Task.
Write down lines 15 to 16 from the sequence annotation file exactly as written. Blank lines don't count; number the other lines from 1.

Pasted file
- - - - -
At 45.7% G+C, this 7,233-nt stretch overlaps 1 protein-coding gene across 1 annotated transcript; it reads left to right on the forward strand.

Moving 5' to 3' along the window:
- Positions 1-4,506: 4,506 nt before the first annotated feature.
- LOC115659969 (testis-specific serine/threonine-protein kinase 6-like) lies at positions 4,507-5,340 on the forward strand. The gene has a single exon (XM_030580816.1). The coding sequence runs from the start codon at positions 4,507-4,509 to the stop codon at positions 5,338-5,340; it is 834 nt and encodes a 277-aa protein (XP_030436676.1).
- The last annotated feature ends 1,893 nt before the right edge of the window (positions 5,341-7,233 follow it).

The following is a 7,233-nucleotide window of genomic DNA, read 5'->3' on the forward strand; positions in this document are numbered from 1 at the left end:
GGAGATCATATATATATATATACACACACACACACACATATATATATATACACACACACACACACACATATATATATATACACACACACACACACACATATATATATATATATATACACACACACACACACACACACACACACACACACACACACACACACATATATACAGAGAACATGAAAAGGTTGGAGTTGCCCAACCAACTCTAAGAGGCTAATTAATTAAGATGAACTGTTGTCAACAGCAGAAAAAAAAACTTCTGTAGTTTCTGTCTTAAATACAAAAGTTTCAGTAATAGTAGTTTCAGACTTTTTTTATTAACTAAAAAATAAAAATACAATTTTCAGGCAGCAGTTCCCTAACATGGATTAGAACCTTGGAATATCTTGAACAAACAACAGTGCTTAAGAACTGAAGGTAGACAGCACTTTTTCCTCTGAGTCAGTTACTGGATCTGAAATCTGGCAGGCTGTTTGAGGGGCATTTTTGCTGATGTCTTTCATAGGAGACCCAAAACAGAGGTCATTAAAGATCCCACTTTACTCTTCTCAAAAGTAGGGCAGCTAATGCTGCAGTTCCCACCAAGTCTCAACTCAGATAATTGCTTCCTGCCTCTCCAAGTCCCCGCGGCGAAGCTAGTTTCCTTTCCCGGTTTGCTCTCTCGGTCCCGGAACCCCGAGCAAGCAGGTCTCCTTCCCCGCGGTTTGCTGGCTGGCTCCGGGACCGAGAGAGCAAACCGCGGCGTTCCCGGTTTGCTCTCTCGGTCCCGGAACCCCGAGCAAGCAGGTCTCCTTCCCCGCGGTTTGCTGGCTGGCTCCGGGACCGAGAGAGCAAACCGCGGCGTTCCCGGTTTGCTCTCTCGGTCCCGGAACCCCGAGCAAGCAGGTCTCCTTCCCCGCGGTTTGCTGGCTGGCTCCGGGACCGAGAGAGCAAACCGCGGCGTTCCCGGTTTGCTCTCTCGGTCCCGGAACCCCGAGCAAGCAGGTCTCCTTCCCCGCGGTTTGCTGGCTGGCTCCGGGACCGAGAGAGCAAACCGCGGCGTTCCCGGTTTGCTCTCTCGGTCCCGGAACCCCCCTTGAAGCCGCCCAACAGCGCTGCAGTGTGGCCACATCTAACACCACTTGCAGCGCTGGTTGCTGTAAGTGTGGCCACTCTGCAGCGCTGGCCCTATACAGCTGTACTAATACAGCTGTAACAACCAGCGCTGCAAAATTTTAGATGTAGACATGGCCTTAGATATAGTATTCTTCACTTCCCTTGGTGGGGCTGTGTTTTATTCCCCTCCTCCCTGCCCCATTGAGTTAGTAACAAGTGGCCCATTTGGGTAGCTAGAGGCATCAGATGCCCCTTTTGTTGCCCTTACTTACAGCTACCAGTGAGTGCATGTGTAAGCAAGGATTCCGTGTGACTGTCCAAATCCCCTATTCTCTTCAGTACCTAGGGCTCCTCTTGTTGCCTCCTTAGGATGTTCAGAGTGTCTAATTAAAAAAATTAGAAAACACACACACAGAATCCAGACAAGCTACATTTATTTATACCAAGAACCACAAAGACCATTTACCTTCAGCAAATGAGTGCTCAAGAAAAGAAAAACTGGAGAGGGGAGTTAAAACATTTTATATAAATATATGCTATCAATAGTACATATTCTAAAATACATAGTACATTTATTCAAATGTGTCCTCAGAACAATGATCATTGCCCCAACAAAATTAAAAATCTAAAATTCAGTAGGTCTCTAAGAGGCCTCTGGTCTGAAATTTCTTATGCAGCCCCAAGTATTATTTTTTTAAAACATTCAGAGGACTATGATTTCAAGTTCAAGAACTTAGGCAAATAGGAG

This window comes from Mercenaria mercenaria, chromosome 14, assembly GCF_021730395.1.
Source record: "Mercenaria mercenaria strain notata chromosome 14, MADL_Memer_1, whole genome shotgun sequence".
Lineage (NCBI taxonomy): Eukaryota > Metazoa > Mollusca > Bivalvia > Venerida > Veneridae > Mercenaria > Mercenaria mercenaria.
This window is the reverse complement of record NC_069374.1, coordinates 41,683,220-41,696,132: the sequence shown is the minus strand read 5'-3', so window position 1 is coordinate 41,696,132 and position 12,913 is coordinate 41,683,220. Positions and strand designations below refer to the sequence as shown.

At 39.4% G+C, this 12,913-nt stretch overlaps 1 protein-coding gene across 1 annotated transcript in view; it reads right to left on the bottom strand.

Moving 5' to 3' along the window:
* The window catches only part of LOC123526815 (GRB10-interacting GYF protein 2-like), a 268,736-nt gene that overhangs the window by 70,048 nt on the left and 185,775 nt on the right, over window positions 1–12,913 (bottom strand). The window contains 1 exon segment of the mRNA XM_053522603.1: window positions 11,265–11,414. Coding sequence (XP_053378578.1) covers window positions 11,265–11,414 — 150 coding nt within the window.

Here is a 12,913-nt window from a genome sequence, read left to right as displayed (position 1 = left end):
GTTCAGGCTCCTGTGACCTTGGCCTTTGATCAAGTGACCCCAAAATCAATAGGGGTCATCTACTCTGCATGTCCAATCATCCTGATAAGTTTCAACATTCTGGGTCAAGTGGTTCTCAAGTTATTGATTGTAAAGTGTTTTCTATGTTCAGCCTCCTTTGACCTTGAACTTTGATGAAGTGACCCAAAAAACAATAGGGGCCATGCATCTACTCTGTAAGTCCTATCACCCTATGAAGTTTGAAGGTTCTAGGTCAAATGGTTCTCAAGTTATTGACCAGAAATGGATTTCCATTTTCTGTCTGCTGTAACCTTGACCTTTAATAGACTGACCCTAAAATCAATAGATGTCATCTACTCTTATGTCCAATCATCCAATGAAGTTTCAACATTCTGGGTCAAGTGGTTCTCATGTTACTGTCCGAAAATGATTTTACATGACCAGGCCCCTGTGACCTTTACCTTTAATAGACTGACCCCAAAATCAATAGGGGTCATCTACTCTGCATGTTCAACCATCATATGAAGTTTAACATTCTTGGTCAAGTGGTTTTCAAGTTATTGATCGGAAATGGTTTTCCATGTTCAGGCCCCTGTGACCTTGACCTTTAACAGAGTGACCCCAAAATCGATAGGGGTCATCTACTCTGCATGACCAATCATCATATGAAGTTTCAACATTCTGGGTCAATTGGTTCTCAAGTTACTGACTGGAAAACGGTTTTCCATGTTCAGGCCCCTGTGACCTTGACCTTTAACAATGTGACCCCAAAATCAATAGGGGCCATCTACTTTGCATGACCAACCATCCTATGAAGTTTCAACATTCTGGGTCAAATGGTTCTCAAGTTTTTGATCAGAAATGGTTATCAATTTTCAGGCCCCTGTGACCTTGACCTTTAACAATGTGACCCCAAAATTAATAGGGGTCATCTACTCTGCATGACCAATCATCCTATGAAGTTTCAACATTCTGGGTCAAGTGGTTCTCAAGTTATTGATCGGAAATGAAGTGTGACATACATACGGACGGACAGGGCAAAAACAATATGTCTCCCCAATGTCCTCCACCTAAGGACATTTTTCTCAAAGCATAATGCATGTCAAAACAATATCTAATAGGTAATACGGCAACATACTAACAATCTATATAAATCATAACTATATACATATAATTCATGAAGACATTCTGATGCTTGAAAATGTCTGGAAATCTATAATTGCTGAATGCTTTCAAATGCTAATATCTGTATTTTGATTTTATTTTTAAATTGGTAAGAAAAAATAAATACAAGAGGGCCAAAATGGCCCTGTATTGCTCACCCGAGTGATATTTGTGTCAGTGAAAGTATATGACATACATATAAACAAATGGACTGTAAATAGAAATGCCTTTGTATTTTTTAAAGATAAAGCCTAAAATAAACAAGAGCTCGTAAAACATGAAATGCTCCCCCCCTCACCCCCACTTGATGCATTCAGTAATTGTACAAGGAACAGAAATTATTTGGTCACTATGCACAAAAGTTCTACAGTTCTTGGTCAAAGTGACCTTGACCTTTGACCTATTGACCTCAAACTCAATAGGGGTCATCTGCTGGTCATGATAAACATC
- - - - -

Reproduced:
Here is a 12,913-nt window from a genome sequence, read left to right as displayed (position 1 = left end):
GTTCAGGCTCCTGTGACCTTGGCCTTTGATCAAGTGACCCCAAAATCAATAGGGGTCATCTACTCTGCATGTCCAATCATCCTGATAAGTTTCAACATTCTGGGTCAAGTGGTTCTCAAGTTATTGATTGTAAAGTGTTTTCTATGTTCAGCCTCCTTTGACCTTGAACTTTGATGAAGTGACCCAAAAAACAATAGGGGCCATGCATCTACTCTGTAAGTCCTATCACCCTATGAAGTTTGAAGGTTCTAGGTCAAATGGTTCTCAAGTTATTGACCAGAAATGGATTTCCATTTTCTGTCTGCTGTAACCTTGACCTTTAATAGACTGACCCTAAAATCAATAGATGTCATCTACTCTTATGTCCAATCATCCAATGAAGTTTCAACATTCTGGGTCAAGTGGTTCTCATGTTACTGTCCGAAAATGATTTTACATGACCAGGCCCCTGTGACCTTTACCTTTAATAGACTGACCCCAAAATCAATAGGGGTCATCTACTCTGCATGTTCAACCATCATATGAAGTTTAACATTCTTGGTCAAGTGGTTTTCAAGTTATTGATCGGAAATGGTTTTCCATGTTCAGGCCCCTGTGACCTTGACCTTTAACAGAGTGACCCCAAAATCGATAGGGGTCATCTACTCTGCATGACCAATCATCATATGAAGTTTCAACATTCTGGGTCAATTGGTTCTCAAGTTACTGACTGGAAAACGGTTTTCCATGTTCAGGCCCCTGTGACCTTGACCTTTAACAATGTGACCCCAAAATCAATAGGGGCCATCTACTTTGCATGACCAACCATCCTATGAAGTTTCAACATTCTGGGTCAAATGGTTCTCAAGTTTTTGATCAGAAATGGTTATCAATTTTCAGGCCCCTGTGACCTTGACCTTTAACAATGTGACCCCAAAATTAATAGGGGTCATCTACTCTGCATGACCAATCATCCTATGAAGTTTCAACATTCTGGGTCAAGTGGTTCTCAAGTTATTGATCGGAAATGAAGTGTGACATACATACGGACGGACAGGGCAAAAACAATATGTCTCCCCAATGTCCTCCACCTAAGGACATTTTTCTCAAAGCATAATGCATGTCAAAACAATATCTAATAGGTAATACGGCAACATACTAACAATCTATATAAATCATAACTATATACATATAATTCATGAAGACATTCTGATGCTTGAAAATGTCTGGAAATCTATAATTGCTGAATGCTTTCAAATGCTAATATCTGTATTTTGATTTTATTTTTAAATTGGTAAGAAAAAATAAATACAAGAGGGCCAAAATGGCCCTGTATTGCTCACCCGAGTGATATTTGTGTCAGTGAAAGTATATGACATACATATAAACAAATGGACTGTAAATAGAAATGCCTTTGTATTTTTTAAAGATAAAGCCTAAAATAAACAAGAGCTCGTAAAACATGAAATGCTCCCCCCCTCACCCCCACTTGATGCATTCAGTAATTGTACAAGGAACAGAAATTATTTGGTCACTATGCACAAAAGTTCTACAGTTCTTGGTCAAAGTGACCTTGACCTTTGACCTATTGACCTCAAACTCAATAGGGGTCATCTGCTGGTCATGATAAACATC